CNET también está disponible en español.

Ir a español

Don't show this again

Mobile

Intel plugging away at wireless networks

Armed with the faith that wireless networking's time is nigh, the chipmaker is putting its R&D group to work on improving accessibility--and so making it more attractive to consumers.

Intel is working to massage out the kinks in the wireless networking market.

At a press event in San Francisco on Wednesday, Intel representatives described and demonstrated technologies that the chipmaker's research and development team has been working on to improve wireless networking. Projects included boosting the efficiency of wireless coverage, making wireless networking available in rural areas and improving the way different wireless technologies work together.

While the company doesn't expect each of the technologies to become a standalone product, it does anticipate that the research could prove useful in making wireless networking an easier technology for consumers to grasp and use.

"Intel is playing to get into the client market, and they are slowly integrating wireless networking capabilities into their processors," said Gemma Paulo, an analyst with In-Stat/MDR. "Intel hopes to make (wireless networking) something that is common in all businesses and homes, and they are investing in innovation on the infrastructure side to get people interested in wireless LANs (local area networks)."

One of the research projects Intel is working on deals with mesh networking, also known as multihop networking. This involves distributing numerous access points--wireless receivers--throughout the home. These should boost the bandwidth of the home wireless network and so strengthen it, making it easier for people to access high quality content, such as audio and video, wirelessly.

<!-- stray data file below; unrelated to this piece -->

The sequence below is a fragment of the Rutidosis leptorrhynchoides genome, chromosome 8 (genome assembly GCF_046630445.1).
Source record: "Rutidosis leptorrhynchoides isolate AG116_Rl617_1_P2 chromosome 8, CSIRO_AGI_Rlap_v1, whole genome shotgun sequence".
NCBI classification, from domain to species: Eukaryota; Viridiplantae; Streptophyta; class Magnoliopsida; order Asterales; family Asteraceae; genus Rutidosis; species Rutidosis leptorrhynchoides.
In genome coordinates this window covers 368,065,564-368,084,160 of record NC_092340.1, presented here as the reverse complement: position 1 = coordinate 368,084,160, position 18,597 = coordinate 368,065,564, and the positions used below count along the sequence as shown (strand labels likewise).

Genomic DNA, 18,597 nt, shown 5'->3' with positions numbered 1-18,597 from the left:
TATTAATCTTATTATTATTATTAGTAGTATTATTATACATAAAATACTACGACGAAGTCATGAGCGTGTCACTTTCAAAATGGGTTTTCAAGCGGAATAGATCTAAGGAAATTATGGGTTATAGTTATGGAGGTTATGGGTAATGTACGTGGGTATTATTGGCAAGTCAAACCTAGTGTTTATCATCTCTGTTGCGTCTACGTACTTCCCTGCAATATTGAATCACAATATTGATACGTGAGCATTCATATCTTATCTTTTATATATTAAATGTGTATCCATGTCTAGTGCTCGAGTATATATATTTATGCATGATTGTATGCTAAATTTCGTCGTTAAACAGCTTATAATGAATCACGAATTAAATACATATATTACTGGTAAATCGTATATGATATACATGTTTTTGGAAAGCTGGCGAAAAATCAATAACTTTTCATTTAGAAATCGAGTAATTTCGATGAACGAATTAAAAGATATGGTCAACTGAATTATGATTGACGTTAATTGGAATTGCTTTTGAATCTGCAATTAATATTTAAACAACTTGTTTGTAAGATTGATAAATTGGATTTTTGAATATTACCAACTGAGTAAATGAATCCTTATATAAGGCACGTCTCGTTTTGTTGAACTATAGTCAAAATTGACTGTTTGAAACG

"The closer you are to you access points, the bigger your bandwidth is," said Roxanne Gryder, an Intel marketing development manager.

Intel has completed a lab demonstration of the mesh networks project and will begin a home test in a few months, she added.

In another research project, the company is working on technology to provide high-speed broadband access in rural areas. Called "802.11 Last Mile," the technology uses directional antennas to make connections to 802.11 wireless available over a long distance. Intel is testing its wireless technology near its Hillsboro, Ore. offices. So far, the wireless network has achieved a radius of 20 miles and supports about 15 homes.

"The problem is that it's not hugely scalable. It's limited to about 100 users," said Gryder. "It's really a niche way of using 802.11." Still, over time the antennas should improve, which would allow WISPs, or wireless Internet service providers, to add more users.

Another wireless networking hurdle Intel is trying to overcome is seamless switching between wireless, wired and cellular networks using what it calls intelligent roaming. Under this system, people would be able to customize their access preferences to switch their devices from one wireless network to another when it becomes cheaper. At other times, people would be able to automatically float between networks without losing a connection.

This type of network roaming will be the first of the technologies to emerge, according to Jim Johnson, vice president and general manger of the platform networking group at Intel. Wired-wireless roaming will occur in the relatively near future, he said, and within two years, services will likely exist that will let consumers float between wired, 802.11 and cellular connections.